For the past few months, I've been exploring various methods of unlocking interesting data from case law. This post discusses the ways in which data science techniques can be used to analyse the sentiment of the text of judgments.
The focus in this post is mainly technical and describes the steps I've taken using a statistical programming language, called R, to extract an "emotional" profile of three cases.
I have yet to arrive at any firm hypothesis of how this sort of technique can be used to draw conclusions that would necessarily be of use in court or during case preparation, but I hope some of the initial results canvassed below are interest to a few.
TidyText is an incredibly effective and approachable package in R for text mining that I stumbled across when flicking through some of the Studio::Conf 2017 materials a few days ago.
There's loads of information available about the TidyText package, along with its underlying philosophy, but this post focuses on an implementation of one small aspect of the package's power: the ability to analyse and plot the sentiment of words in documents.
MY TEST DATA
I'm using a small dataset for this walkthrough that consists of three court judgments: two judgments of the UK Supreme Court and one from its predecessor, the Judicial Committee of the House of Lords:
- Donoghue v Stevenson - a classic case on the tort of negligence
- R (Evans) v Attorney General - the so-called "black spider memos" case
- R (Miller) v SoS for BREXIT - the recent judgment of the Supreme Court addressing the question of whether the government can trigger Article 50 without express Parliamentary authorisation.
The subject matter of the dataset isn't really that important. My purpose here is to use the tools TidyText makes available to chart the emotional attributes of the words used in these judgments over the course of each document.
GET THE DATA READY FOR ANALYSIS
First off, we need to get our environment ready and set our working directory:
# Environment library(tidyverse) library(tidytext) library(stringr) # Data - setwd to the folder that contains the data you want to work with setwd("~/Documents/R/TidyText")
Next, we're going to get the text of the files (in my case, the three judgments) into a data frame:
case_words <- data_frame(file = paste0(c("evans.txt", "miller.txt", "donoghue.txt"))) %>% mutate(text = map(file, read_lines))
This gives us a tibble with a single variable equal to the name of the file. We now need to unnest that tibble so that we have the document, line numbers and words as columns.
case_words <- case_words %>% unnest() %>% mutate(line_number = 1:n(), file = str_sub(basename(file), 1))
case_words$file <- forcats::fct_relevel(case_words$file, c("evans", "miller", "donoghue"))
We get a tibble that looks like this:
# A tibble: 96,318 × 3 file line_numberword <fctr> <int> <chr> 1evans.txt 1lord 2evans.txt 1 neuberger 3evans.txt 1with 4evans.txt 1whom 5evans.txt 1lord 6evans.txt 1kerr 7evans.txt 1 and 8evans.txt 1lord 9evans.txt 1reed 10 evans.txt 1 agree # ... with 96,308 more rows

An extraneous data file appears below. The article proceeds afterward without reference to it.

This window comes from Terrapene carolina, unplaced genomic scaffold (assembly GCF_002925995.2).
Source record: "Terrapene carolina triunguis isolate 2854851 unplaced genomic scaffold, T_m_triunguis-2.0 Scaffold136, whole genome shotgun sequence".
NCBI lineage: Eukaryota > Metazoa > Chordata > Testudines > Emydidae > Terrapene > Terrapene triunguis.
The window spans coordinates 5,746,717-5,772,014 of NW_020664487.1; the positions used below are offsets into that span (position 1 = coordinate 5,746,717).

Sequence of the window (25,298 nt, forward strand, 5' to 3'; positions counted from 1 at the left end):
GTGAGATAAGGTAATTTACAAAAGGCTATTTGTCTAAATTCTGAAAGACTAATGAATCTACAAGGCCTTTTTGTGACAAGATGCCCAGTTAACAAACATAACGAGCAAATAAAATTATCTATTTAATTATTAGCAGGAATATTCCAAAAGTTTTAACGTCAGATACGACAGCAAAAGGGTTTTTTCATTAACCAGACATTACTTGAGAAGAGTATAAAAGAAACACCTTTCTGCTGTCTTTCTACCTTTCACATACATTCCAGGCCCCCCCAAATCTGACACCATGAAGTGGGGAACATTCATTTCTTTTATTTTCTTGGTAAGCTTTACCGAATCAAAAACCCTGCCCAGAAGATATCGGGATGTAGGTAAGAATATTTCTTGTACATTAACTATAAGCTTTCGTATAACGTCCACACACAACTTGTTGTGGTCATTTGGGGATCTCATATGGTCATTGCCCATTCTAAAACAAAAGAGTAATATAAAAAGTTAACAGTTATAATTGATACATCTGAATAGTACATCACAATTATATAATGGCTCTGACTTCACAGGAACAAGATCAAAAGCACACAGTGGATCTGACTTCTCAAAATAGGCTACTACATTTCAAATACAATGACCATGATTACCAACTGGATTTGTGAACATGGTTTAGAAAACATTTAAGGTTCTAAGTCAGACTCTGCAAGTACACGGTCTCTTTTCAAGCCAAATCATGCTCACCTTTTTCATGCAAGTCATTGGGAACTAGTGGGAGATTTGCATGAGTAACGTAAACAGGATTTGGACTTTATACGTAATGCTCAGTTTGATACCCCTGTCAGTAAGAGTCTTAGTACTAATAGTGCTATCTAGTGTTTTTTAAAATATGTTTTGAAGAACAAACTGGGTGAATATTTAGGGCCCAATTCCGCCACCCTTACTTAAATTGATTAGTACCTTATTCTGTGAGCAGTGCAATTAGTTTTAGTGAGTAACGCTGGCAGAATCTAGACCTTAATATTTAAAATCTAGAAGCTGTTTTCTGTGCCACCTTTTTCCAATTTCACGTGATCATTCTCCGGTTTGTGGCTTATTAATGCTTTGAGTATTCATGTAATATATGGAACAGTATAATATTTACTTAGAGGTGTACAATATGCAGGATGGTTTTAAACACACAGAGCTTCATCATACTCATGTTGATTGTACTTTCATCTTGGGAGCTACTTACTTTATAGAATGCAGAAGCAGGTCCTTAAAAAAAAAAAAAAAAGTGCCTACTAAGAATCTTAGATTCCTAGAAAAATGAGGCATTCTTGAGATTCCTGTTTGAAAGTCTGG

You can check the state of your table at this point by running,
The last thing we need to do before we're ready to begin computing the sentiment of the data is to tokenise the words in our tibble:
case_words <- case_words %>% unnest_tokens(word, text)
SENTIMENT ANALYSIS OF THE JUDGMENTS
We are ready to start analysing the sentiment of the data. TidyText is armed with three different sentiment dictionaries, afinn, nrc and Bing. The first thing we're going to do is get a birds eye view of the different sentiment profiles of each judgment using the nrc dictionary and plot the results using ggplot:
case_words %>% inner_join(get_sentiments("nrc")) %>% group_by(index = line_number %/% 20, file, sentiment) %>% summarize(n = n()) %>% ggplot(aes(x = index, y = n, fill = file)) + geom_bar(stat = "identity", alpha = 0.7) + facet_wrap(~ sentiment, ncol = 3)
The x-axis of each graph represents the position within each document from beginning to end, the y-axis quantifies the intensity of the sentiment under analysis.
We can get a closer look at the emotional fluctuation by plotting an analysis using the afinn and Bing dictionaries:
case_words %>% left_join(get_sentiments("bing")) %>% left_join(get_sentiments("afinn")) %>% group_by(index = line_number %/% 20, file) %>% summarize(afinn = mean(score, na.rm = TRUE), bing = sum(sentiment == "positive", na.rm = TRUE) - sum(sentiment == "negative", na.rm = TRUE)) %>% gather(lexicon, lexicon_score, afinn, bing) %>% ggplot(aes(x = index, y = lexicon_score, colour = file)) + geom_smooth(stat = "identity") + facet_wrap(~ lexicon, scale = "free_y") + scale_x_continuous("Location in judgment", breaks = NULL) + scale_y_continuous("Lexicon Score")
The Bing analysis (pictured right), appears to provide a slightly more stable view. Instances moving above the zero-line indicate positive emotion, instances moving below the zero line indicate negative emotion.
For example, if we take the judgment in R (Miller), we can see that the first half of the judgment is broadly positive, but then dips suddenly around the middle of the judgment. The line indicates that the second half of the judgment text is slightly more negative than the first half, but rises to it's peak of positivity just before the end of the text.
The text of the judgment in Donoghue is considerably more negative. The curve sharply dips as the judgment opens, turns more positive towards the middle of the document, takes a negative turn once more and resolves to a more positive state towards the conclusion.